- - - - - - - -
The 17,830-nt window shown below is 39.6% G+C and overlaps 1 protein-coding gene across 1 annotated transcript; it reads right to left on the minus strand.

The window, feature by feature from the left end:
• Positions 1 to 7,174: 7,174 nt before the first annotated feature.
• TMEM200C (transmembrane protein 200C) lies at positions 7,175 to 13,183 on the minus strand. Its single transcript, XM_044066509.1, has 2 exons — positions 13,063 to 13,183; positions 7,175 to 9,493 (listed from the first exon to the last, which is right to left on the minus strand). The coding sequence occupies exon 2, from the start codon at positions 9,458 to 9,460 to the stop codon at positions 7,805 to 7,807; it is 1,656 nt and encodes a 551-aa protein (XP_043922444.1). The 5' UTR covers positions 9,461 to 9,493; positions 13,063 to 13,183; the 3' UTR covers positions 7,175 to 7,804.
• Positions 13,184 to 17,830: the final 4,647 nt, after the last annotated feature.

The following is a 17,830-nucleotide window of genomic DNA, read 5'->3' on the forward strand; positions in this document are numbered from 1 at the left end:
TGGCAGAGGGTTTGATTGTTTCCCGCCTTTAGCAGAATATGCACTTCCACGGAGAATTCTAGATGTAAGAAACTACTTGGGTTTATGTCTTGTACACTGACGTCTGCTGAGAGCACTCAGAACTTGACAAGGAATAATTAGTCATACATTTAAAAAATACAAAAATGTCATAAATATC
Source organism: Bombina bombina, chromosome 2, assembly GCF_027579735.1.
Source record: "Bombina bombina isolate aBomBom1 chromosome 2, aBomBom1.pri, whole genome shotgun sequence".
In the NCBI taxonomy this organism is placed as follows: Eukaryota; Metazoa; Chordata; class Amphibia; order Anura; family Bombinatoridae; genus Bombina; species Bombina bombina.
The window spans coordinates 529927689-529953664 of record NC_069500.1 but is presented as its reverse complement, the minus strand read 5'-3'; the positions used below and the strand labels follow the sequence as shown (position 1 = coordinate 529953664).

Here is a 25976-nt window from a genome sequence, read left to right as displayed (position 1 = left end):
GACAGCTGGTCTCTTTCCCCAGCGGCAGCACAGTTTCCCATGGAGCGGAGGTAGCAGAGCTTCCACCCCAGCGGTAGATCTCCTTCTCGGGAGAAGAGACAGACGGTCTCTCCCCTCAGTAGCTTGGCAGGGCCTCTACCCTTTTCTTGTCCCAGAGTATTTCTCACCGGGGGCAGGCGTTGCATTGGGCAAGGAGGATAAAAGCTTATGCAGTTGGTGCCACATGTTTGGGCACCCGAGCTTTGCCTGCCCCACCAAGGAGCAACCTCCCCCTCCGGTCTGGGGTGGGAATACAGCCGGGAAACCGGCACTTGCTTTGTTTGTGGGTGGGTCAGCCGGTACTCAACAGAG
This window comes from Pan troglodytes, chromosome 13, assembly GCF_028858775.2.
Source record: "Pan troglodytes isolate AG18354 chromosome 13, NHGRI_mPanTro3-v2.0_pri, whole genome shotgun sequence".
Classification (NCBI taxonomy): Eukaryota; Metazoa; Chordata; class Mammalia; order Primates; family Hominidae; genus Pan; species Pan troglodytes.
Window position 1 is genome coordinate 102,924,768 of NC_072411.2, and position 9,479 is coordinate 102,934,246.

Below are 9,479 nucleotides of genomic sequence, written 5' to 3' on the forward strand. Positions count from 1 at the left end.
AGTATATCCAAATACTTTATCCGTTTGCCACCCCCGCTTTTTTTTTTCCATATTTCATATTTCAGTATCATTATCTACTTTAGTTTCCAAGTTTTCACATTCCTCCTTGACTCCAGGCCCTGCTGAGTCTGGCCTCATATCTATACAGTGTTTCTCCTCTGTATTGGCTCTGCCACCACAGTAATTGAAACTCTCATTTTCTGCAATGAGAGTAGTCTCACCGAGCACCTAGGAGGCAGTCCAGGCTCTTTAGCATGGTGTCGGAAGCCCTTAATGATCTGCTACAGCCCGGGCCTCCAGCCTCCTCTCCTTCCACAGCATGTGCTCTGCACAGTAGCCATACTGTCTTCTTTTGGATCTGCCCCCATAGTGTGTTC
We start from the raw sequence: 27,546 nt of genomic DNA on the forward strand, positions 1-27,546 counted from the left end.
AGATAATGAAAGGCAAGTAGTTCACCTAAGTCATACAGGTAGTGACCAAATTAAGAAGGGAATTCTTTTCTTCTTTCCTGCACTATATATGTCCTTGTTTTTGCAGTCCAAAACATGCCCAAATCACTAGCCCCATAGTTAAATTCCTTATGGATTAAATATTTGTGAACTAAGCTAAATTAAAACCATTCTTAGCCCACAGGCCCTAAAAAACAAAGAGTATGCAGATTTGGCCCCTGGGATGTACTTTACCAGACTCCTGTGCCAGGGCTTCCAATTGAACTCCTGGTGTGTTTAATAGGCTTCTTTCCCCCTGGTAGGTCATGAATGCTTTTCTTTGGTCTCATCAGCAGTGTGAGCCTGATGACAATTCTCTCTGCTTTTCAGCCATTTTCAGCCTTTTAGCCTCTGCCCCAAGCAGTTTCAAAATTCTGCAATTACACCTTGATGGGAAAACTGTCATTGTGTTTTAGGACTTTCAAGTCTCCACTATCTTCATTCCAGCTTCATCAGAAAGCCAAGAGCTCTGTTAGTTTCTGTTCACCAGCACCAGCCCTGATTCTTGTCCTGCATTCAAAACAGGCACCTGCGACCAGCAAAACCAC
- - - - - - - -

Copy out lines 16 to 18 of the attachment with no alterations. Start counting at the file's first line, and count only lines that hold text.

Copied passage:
Classification (NCBI taxonomy): Eukaryota; Metazoa; Chordata; class Mammalia; order Primates; family Hominidae; genus Pan; species Pan troglodytes.
Window position 1 is genome coordinate 102,924,768 of NC_072411.2, and position 9,479 is coordinate 102,934,246.

Below are 9,479 nucleotides of genomic sequence, written 5' to 3' on the forward strand. Positions count from 1 at the left end.